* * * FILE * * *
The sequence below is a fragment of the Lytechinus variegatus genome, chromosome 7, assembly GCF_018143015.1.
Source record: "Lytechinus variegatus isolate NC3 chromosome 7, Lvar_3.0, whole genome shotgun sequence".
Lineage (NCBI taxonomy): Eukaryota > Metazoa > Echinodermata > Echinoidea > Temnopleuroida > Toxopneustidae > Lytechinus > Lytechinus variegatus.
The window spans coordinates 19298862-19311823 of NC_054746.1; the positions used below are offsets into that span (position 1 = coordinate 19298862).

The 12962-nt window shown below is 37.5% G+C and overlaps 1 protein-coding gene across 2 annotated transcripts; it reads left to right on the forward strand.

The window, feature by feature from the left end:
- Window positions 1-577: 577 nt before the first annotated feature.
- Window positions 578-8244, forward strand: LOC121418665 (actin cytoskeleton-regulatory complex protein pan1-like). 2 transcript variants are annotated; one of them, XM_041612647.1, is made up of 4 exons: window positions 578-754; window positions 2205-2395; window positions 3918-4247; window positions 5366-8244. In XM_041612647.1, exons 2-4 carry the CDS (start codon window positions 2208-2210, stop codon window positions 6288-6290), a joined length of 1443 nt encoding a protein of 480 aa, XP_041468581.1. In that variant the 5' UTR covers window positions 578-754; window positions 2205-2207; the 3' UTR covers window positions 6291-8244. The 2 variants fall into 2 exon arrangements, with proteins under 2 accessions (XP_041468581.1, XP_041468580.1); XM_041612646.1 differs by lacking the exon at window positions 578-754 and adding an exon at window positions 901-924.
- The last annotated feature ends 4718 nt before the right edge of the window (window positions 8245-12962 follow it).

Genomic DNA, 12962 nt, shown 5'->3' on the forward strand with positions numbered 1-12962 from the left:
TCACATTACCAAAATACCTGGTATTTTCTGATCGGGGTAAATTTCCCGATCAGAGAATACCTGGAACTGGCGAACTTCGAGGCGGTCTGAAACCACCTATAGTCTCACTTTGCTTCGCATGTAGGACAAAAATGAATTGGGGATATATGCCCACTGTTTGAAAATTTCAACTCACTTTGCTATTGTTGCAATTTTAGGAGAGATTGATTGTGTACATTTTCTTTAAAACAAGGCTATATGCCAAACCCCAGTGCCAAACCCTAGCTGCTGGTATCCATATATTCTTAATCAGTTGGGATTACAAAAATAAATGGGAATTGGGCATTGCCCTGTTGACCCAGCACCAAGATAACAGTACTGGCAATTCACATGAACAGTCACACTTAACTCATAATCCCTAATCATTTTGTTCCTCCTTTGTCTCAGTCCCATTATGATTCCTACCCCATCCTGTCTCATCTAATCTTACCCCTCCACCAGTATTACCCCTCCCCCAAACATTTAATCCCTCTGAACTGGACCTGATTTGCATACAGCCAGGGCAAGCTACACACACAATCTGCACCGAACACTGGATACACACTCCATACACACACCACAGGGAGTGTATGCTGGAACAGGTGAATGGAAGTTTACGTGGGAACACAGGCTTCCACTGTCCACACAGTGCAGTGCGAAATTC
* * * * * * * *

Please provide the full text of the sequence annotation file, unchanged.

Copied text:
The sequence below is a fragment of the Lytechinus variegatus genome, chromosome 7, assembly GCF_018143015.1.
Source record: "Lytechinus variegatus isolate NC3 chromosome 7, Lvar_3.0, whole genome shotgun sequence".
Lineage (NCBI taxonomy): Eukaryota > Metazoa > Echinodermata > Echinoidea > Temnopleuroida > Toxopneustidae > Lytechinus > Lytechinus variegatus.
The window spans coordinates 19298862-19311823 of NC_054746.1; the positions used below are offsets into that span (position 1 = coordinate 19298862).

The 12962-nt window shown below is 37.5% G+C and overlaps 1 protein-coding gene across 2 annotated transcripts; it reads left to right on the forward strand.

The window, feature by feature from the left end:
- Window positions 1-577: 577 nt before the first annotated feature.
- Window positions 578-8244, forward strand: LOC121418665 (actin cytoskeleton-regulatory complex protein pan1-like). 2 transcript variants are annotated; one of them, XM_041612647.1, is made up of 4 exons: window positions 578-754; window positions 2205-2395; window positions 3918-4247; window positions 5366-8244. In XM_041612647.1, exons 2-4 carry the CDS (start codon window positions 2208-2210, stop codon window positions 6288-6290), a joined length of 1443 nt encoding a protein of 480 aa, XP_041468581.1. In that variant the 5' UTR covers window positions 578-754; window positions 2205-2207; the 3' UTR covers window positions 6291-8244. The 2 variants fall into 2 exon arrangements, with proteins under 2 accessions (XP_041468581.1, XP_041468580.1); XM_041612646.1 differs by lacking the exon at window positions 578-754 and adding an exon at window positions 901-924.
- The last annotated feature ends 4718 nt before the right edge of the window (window positions 8245-12962 follow it).

Genomic DNA, 12962 nt, shown 5'->3' on the forward strand with positions numbered 1-12962 from the left:
TCACATTACCAAAATACCTGGTATTTTCTGATCGGGGTAAATTTCCCGATCAGAGAATACCTGGAACTGGCGAACTTCGAGGCGGTCTGAAACCACCTATAGTCTCACTTTGCTTCGCATGTAGGACAAAAATGAATTGGGGATATATGCCCACTGTTTGAAAATTTCAACTCACTTTGCTATTGTTGCAATTTTAGGAGAGATTGATTGTGTACATTTTCTTTAAAACAAGGCTATATGCCAAACCCCAGTGCCAAACCCTAGCTGCTGGTATCCATATATTCTTAATCAGTTGGGATTACAAAAATAAATGGGAATTGGGCATTGCCCTGTTGACCCAGCACCAAGATAACAGTACTGGCAATTCACATGAACAGTCACACTTAACTCATAATCCCTAATCATTTTGTTCCTCCTTTGTCTCAGTCCCATTATGATTCCTACCCCATCCTGTCTCATCTAATCTTACCCCTCCACCAGTATTACCCCTCCCCCAAACATTTAATCCCTCTGAACTGGACCTGATTTGCATACAGCCAGGGCAAGCTACACACACAATCTGCACCGAACACTGGATACACACTCCATACACACACCACAGGGAGTGTATGCTGGAACAGGTGAATGGAAGTTTACGTGGGAACACAGGCTTCCACTGTCCACACAGTGCAGTGCGAAATTC